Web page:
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As we enter fall 2020, employers are confronting a number of complex factors that threaten to cause or exacerbate mental health challenges in the workplace. Employees continue to struggle with the direct threat of COVID-19; a recent MetLife survey found that 74% of workers are concerned about “at least one aspect of their well-being as a result of the virus.” Frontline workers face the daily trauma of putting their health at risk, teachers and parents are navigating distance learning, and office workers struggle to either adapt to long-term remote work or anxiously debate whether they are comfortable with a return to the office. The economic outlook remains uncertain while recent wildfires, hurricanes, and urban flashpoints compound stress.
With this background it should be no surprise that this fall looks to be one of the most uncertain periods in recent memory. We believe we need an employer-led mental health response to match.
In this era of anxiety, leading organizations are stepping up, focused on a central question: how can they strategically invest, provide mental health resources, train managers, and mold their culture to help employees navigate this difficult period—and sustain the benefits for the long-term?
Based on our observations of the workplace mental health landscape in 2020, the following priorities will emerge:
Building a Trauma-Informed Workplace
Organizations are building trauma-informed workplaces that are better equipped to address the mental health impacts of the COVID-19 pandemic and other sources of trauma. The pandemic represents a workplace trauma for many employees, especially workers on the frontlines at hospitals, grocery stores, and other essential positions. Trauma can impact how a person responds to stress, how they think and feel, and of course, their productivity. In response, organizations are developing novel solutions and partnerships to ensure their workplaces are trauma informed.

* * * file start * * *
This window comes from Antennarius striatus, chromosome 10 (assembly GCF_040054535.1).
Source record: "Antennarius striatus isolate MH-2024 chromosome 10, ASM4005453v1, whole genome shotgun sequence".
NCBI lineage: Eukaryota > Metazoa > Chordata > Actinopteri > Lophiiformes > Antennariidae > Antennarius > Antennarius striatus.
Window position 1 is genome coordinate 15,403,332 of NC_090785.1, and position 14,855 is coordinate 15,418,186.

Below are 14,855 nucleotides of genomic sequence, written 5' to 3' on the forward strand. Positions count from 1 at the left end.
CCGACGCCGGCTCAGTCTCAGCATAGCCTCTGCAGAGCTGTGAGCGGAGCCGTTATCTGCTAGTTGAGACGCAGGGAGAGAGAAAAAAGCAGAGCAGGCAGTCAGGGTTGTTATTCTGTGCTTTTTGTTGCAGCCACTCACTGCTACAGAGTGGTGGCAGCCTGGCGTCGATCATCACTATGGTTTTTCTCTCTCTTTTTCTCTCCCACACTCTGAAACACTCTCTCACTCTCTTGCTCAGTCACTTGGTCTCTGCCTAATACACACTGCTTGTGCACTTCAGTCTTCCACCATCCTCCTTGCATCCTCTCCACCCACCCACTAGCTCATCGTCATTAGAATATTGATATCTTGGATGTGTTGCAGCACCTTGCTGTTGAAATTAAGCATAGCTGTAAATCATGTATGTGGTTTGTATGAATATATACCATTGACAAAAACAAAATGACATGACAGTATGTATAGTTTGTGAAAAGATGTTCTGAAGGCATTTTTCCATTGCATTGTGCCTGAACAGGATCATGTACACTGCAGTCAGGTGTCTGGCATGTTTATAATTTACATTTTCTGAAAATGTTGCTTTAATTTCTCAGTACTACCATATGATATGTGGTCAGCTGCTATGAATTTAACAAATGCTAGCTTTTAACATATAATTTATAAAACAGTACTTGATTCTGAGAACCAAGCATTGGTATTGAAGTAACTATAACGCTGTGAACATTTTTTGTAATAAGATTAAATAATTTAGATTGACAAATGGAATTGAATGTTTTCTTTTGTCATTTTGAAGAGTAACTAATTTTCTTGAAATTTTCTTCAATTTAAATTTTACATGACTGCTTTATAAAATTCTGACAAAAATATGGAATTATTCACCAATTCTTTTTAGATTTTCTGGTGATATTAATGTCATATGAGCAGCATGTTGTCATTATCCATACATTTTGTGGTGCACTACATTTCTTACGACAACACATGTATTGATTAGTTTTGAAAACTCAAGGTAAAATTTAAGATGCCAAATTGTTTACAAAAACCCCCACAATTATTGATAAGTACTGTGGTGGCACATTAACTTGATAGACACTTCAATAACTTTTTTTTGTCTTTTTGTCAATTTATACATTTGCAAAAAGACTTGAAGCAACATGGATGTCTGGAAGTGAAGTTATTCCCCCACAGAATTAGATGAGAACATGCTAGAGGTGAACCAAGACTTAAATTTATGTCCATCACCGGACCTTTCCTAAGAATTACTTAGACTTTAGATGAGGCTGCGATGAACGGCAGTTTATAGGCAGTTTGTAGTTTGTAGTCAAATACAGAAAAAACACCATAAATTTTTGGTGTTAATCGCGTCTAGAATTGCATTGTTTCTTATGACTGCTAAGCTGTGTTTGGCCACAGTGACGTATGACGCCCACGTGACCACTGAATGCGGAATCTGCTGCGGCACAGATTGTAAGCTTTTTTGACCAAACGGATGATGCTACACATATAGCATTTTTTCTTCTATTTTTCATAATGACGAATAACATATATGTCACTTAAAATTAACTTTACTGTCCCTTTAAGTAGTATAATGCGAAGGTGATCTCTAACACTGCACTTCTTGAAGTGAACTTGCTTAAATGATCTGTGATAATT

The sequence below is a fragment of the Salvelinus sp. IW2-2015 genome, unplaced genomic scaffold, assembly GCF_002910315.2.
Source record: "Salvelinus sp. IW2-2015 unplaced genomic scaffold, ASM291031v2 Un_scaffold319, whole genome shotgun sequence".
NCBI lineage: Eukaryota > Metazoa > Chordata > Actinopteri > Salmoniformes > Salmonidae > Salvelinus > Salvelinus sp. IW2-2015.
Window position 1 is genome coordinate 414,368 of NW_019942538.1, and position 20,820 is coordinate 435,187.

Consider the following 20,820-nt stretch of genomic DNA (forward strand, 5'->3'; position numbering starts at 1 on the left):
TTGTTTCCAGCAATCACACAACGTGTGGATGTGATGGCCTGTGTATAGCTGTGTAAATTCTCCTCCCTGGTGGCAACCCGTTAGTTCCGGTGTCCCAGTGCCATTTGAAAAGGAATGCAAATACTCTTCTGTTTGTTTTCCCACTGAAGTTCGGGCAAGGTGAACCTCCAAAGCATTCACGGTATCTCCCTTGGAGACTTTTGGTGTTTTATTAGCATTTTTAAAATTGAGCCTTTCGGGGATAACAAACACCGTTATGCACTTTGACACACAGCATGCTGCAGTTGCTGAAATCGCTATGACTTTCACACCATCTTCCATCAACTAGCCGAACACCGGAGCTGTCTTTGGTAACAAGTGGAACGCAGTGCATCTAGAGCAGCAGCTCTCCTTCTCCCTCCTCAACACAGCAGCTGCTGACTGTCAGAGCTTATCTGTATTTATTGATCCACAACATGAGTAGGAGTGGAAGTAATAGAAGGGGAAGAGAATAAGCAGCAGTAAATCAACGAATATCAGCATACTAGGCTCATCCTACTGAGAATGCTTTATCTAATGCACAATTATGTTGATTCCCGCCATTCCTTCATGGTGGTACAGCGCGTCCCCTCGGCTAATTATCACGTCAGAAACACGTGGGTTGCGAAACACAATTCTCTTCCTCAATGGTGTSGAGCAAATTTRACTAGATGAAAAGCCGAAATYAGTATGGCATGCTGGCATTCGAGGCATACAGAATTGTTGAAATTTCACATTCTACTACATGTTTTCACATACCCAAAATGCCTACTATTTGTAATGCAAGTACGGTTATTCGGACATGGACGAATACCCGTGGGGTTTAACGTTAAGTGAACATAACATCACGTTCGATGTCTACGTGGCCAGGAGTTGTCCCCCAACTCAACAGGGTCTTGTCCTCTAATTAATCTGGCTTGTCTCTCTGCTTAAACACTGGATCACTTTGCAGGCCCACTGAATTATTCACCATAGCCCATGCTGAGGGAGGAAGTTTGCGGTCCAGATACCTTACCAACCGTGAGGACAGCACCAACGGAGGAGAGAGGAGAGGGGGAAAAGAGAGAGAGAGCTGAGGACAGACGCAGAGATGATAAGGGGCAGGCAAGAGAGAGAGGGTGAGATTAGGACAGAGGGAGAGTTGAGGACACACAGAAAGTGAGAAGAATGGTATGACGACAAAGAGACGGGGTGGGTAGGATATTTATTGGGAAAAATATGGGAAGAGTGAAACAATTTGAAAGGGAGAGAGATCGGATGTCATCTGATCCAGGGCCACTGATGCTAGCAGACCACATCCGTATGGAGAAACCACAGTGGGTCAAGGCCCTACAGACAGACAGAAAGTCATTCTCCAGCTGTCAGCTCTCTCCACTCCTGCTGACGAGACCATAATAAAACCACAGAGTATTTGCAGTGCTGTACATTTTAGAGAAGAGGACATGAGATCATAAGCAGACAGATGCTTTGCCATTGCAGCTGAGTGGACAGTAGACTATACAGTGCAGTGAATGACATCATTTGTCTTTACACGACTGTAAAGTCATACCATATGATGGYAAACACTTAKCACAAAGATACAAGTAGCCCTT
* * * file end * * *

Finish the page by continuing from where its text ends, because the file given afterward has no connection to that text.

Fostering Connection and Relational Wellbeing
Emotional intelligence and relational wellbeing are increasingly being discussed in the workplace and both refer to the way individuals relate to their challenges, successes, and the people around them. Factors such as reliance on technology and the rise of remote work—both accelerated by COVID-19—have created barriers to personal connection in the workplace, while loneliness is also gaining attention as a serious issue, especially in the U.S. Executive leaders and managers must understand how to communicate empathy and understanding of the fact that this pandemic will cause inevitable interruptions to workflow as employees deal with personal challenges.
Caring for a Neurodiverse Employee Population
Employers are beginning to focus on neurodiversity as part of their diversity and inclusion initiatives. Understanding the needs of neurodiverse individuals – including those with autism, dyslexia, and ADHD – can unlock significant talent advantages. Leaders at many organizations have recognized the benefits of this approach for both the company and employees, continually identifying new sources of talent and hiring neurodiverse professionals, as well as accommodating their needs.
Meeting the Needs of a Multi-Generational Workforce
Employers today must consider the mental health needs of five generations. Generation Z is new to the workforce while Millennials are maturing in their careers and Gen X are assuming leadership roles. Meanwhile, many Boomers are delaying retirement. Each of these phases brings different common stressors, needs, and preferences for workplace resources—though no generation is a monolith. Leading organizations are shifting benefits and wellness programs to build a culture that accommodates this diversity of ideas and needs that accompanies a multi-generational workforce.
Applying Evidence and Interventions
Evidence-based interventions are crucial to improving outcomes for individuals with mental health conditions and challenges. At the same time, identifying interventions that are effective and targeted is a crucial business decision for many employers. Many executives are focusing on current research around the many forms that a successful workplace mental health intervention can take. Mental health conditions are the single most expensive category of health costs for many employers, across all industries and sizes. Applying evidence and interventions not only improves outcomes for individuals, but also can help reduce costs to the overall organization.
Some employers will reflect on 2020 as the year that they augmented existing mental health programs or presented innovative solutions to new problems such as those outlined above. Other employers might remember it as the year that they began their workplace mental health journey by championing the issue for the first time. Either way it is critical that all organizations rise to the challenges of 2020 – and inspiration can certainly be found at the One Mind at Work Global Forum.